Helen Frankenthaler, Provincetown Bay, 1950, oil on canvas. Image courtesy of the Portland Art Museum.
New artists have also taken up residence here. I became a friend and admirer of artist Blair Thornley, who splits her time between Truro and San Diego. Her lush, vibrant paintings describe familiar places (strip malls, reception areas, cafes, retail stores, gallery spaces), but these places become so thoroughly reimagined through her inventive use of color that they begin to head in the direction of Matisse and Diebenkorn (incidentally, my two favorite artists!).
Blaire Thornley, Treasure Hunt, oil on canvas. Image courtesy of the Harmon Gallery.
I recently purchased one of Blair’s drawings at the Harmon Gallery in Wellfleet. I was drawn to it because it featured little painted sketches of moths. When I asked her about it, she described her experience of working in her studio at night and being visited by the various species as they became attracted to the light. She even sent me a picture of one her nighttime visitors, a beautiful tiger moth.
Blaire Thornley, Moth Towels, watercolor. Image courtesy of the Harmon Gallery.
Image courtesy of Blaire Thornley.
Today: we wake up, fetch the New York Times from the general store, and have our breakfast of yogurt, granola, and coffee on the deck. We take our time riffling through the paper, sharing interesting articles as we come across them.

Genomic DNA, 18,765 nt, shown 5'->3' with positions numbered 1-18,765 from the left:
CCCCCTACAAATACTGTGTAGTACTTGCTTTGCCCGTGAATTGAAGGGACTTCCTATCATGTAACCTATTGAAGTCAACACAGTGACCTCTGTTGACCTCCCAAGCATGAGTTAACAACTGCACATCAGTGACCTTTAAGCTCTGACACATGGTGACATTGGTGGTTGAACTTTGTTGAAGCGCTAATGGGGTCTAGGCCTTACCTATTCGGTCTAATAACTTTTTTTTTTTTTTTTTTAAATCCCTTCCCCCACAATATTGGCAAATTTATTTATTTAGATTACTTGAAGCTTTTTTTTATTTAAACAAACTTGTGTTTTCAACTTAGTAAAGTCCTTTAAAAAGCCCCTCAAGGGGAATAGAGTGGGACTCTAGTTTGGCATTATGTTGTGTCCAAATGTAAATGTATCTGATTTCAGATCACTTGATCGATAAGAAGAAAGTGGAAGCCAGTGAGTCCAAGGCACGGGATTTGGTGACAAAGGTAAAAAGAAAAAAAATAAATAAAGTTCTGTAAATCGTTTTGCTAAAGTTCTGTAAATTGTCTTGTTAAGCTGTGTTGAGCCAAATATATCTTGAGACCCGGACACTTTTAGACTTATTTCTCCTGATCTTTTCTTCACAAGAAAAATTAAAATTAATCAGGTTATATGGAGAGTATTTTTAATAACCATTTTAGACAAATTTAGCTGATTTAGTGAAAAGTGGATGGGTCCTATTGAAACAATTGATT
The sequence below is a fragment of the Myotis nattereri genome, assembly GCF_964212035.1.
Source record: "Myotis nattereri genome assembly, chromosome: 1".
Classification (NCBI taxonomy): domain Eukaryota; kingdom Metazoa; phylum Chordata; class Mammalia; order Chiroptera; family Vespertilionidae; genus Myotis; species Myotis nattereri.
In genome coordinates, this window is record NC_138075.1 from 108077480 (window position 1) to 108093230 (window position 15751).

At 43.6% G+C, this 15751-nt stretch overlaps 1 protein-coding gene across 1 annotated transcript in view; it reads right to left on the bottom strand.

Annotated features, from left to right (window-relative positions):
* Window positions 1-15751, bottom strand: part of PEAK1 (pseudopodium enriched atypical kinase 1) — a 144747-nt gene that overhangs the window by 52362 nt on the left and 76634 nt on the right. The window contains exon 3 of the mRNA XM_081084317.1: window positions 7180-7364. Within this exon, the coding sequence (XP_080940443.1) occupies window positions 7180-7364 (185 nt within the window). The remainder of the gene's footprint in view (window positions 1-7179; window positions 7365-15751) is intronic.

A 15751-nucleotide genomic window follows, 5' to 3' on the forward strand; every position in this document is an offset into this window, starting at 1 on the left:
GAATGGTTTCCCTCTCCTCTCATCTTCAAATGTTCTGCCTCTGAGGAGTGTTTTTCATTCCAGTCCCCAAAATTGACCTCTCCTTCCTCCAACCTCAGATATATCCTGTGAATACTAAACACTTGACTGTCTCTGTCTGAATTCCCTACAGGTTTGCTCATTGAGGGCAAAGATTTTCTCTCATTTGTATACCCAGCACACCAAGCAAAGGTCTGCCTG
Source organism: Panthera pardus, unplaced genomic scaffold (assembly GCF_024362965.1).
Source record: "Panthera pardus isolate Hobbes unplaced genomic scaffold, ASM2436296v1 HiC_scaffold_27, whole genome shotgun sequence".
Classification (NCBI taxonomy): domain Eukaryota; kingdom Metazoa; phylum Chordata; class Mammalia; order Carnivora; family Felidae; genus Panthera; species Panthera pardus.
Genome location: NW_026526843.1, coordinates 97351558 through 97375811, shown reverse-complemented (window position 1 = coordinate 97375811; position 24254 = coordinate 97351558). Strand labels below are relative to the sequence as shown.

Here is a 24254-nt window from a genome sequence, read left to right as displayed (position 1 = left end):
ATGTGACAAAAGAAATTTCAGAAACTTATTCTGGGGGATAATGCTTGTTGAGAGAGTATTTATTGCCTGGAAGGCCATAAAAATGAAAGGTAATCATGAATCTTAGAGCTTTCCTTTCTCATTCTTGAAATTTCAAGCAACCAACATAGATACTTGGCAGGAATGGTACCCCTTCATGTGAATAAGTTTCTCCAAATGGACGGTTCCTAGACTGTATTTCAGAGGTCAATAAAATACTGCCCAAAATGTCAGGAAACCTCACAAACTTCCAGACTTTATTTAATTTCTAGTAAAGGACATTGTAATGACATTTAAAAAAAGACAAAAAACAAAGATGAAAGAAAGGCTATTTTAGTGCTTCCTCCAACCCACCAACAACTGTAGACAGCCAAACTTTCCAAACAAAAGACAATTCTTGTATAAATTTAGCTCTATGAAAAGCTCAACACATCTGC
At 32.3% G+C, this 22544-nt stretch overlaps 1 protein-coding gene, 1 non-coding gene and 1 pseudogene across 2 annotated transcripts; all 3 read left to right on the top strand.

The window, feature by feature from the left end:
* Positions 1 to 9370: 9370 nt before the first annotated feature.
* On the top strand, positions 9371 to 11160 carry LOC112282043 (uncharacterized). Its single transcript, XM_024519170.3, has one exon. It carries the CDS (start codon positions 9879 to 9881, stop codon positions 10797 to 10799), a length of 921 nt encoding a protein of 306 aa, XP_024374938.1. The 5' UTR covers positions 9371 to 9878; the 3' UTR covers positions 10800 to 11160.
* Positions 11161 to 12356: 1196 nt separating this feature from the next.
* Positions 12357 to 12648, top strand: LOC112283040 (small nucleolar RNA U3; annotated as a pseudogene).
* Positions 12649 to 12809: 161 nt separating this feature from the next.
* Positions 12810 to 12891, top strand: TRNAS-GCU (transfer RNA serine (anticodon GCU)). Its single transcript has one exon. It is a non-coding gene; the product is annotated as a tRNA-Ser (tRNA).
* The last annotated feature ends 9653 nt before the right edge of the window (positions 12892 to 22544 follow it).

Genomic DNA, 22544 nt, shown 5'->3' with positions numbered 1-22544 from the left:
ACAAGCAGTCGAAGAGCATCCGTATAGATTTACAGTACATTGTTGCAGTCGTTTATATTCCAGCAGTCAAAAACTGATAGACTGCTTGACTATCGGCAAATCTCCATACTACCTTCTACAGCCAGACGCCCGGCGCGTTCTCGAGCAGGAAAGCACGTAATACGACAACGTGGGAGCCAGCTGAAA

We then go for a walk in the woods, finding ripe blueberry patches along the way. We catch glimpses of the Bay from the trails.
Around lunch time, we head into Wellfleet to pick up some fresh seafood at the fish market. We stop at a promising looking stall where a fishmonger shows us some gorgeous striped bass fillets resting on a bed of ice. It's local and freshly caught. Sold! We place our precious quarry in our cooler bag and continue on our way.
We can't help but indulge in a little meal before we head for home. We stop by Mac's Shack for their delicious lobster rolls. Generous chunks of lobster tossed with celery and lemon aioli nearly spill out of the roll they're stuffed into. The fries are good too!
In the late afternoon, we make our way to Fisher Beach in Cape Cod Bay. It's a ten minute walk from the house, and when we get there it's nearly empty of people. It’s warmer and calmer here than on the Atlantic side; the waves are smaller and they lap at the shore. We walk along the dunes to warm up, picking our way through the grasses and scrub plants.
Back at the beach, we decide to wade in. The water is clear and cool; it's the perfect temperature for swimming.
For hours we go back and forth between the sand and the water, sunning ourselves when it gets too chilly and diving back in when we feel sufficiently restored by the heat.
Finally, we watch as the sun slowly dips beneath the horizon and turns the sky crimson and gold. We watch until we start to feel the nighttime nip in the air and the sand cool beneath our feet.
Back at the house, we prepare a dish of risotto, fresh vegetable salad, and striped bass en papillote. The bass is cooked and served in a paper wrapper with herbs and butter, and the result is absolutely delicious. It's a perfect way to end the day.
I feel lucky to be in this place where the past meets the present, and where so much of what I love comes together. I am glad that I got to share my experience of it with you. Thank you for reading!